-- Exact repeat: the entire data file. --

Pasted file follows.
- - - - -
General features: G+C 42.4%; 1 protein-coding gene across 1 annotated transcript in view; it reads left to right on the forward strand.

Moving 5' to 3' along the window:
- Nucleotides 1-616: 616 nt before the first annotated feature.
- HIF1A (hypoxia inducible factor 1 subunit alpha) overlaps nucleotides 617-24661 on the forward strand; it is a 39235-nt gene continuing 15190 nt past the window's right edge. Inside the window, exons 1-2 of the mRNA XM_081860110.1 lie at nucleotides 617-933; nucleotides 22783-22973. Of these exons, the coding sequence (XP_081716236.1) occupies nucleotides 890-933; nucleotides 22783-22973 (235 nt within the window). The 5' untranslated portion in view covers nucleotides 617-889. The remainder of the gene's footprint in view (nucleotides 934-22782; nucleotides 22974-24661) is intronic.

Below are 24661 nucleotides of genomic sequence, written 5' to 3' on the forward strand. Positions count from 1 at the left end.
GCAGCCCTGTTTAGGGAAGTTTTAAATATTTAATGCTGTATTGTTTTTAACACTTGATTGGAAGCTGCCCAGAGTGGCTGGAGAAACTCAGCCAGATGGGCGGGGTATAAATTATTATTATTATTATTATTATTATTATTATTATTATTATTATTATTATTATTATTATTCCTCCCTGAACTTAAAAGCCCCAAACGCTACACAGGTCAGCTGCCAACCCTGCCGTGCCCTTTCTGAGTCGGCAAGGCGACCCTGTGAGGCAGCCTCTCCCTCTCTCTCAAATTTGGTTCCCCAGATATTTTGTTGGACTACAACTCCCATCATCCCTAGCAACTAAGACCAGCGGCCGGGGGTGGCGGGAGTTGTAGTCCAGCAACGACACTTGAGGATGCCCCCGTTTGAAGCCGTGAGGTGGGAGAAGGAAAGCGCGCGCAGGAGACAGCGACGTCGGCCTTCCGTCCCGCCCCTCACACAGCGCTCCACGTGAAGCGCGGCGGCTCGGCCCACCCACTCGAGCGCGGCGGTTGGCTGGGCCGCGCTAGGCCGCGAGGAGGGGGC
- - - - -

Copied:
General features: G+C 42.4%; 1 protein-coding gene across 1 annotated transcript in view; it reads left to right on the forward strand.

Moving 5' to 3' along the window:
- Nucleotides 1-616: 616 nt before the first annotated feature.
- HIF1A (hypoxia inducible factor 1 subunit alpha) overlaps nucleotides 617-24661 on the forward strand; it is a 39235-nt gene continuing 15190 nt past the window's right edge. Inside the window, exons 1-2 of the mRNA XM_081860110.1 lie at nucleotides 617-933; nucleotides 22783-22973. Of these exons, the coding sequence (XP_081716236.1) occupies nucleotides 890-933; nucleotides 22783-22973 (235 nt within the window). The 5' untranslated portion in view covers nucleotides 617-889. The remainder of the gene's footprint in view (nucleotides 934-22782; nucleotides 22974-24661) is intronic.

Below are 24661 nucleotides of genomic sequence, written 5' to 3' on the forward strand. Positions count from 1 at the left end.
GCAGCCCTGTTTAGGGAAGTTTTAAATATTTAATGCTGTATTGTTTTTAACACTTGATTGGAAGCTGCCCAGAGTGGCTGGAGAAACTCAGCCAGATGGGCGGGGTATAAATTATTATTATTATTATTATTATTATTATTATTATTATTATTATTATTATTATTATTATTCCTCCCTGAACTTAAAAGCCCCAAACGCTACACAGGTCAGCTGCCAACCCTGCCGTGCCCTTTCTGAGTCGGCAAGGCGACCCTGTGAGGCAGCCTCTCCCTCTCTCTCAAATTTGGTTCCCCAGATATTTTGTTGGACTACAACTCCCATCATCCCTAGCAACTAAGACCAGCGGCCGGGGGTGGCGGGAGTTGTAGTCCAGCAACGACACTTGAGGATGCCCCCGTTTGAAGCCGTGAGGTGGGAGAAGGAAAGCGCGCGCAGGAGACAGCGACGTCGGCCTTCCGTCCCGCCCCTCACACAGCGCTCCACGTGAAGCGCGGCGGCTCGGCCCACCCACTCGAGCGCGGCGGTTGGCTGGGCCGCGCTAGGCCGCGAGGAGGGGGC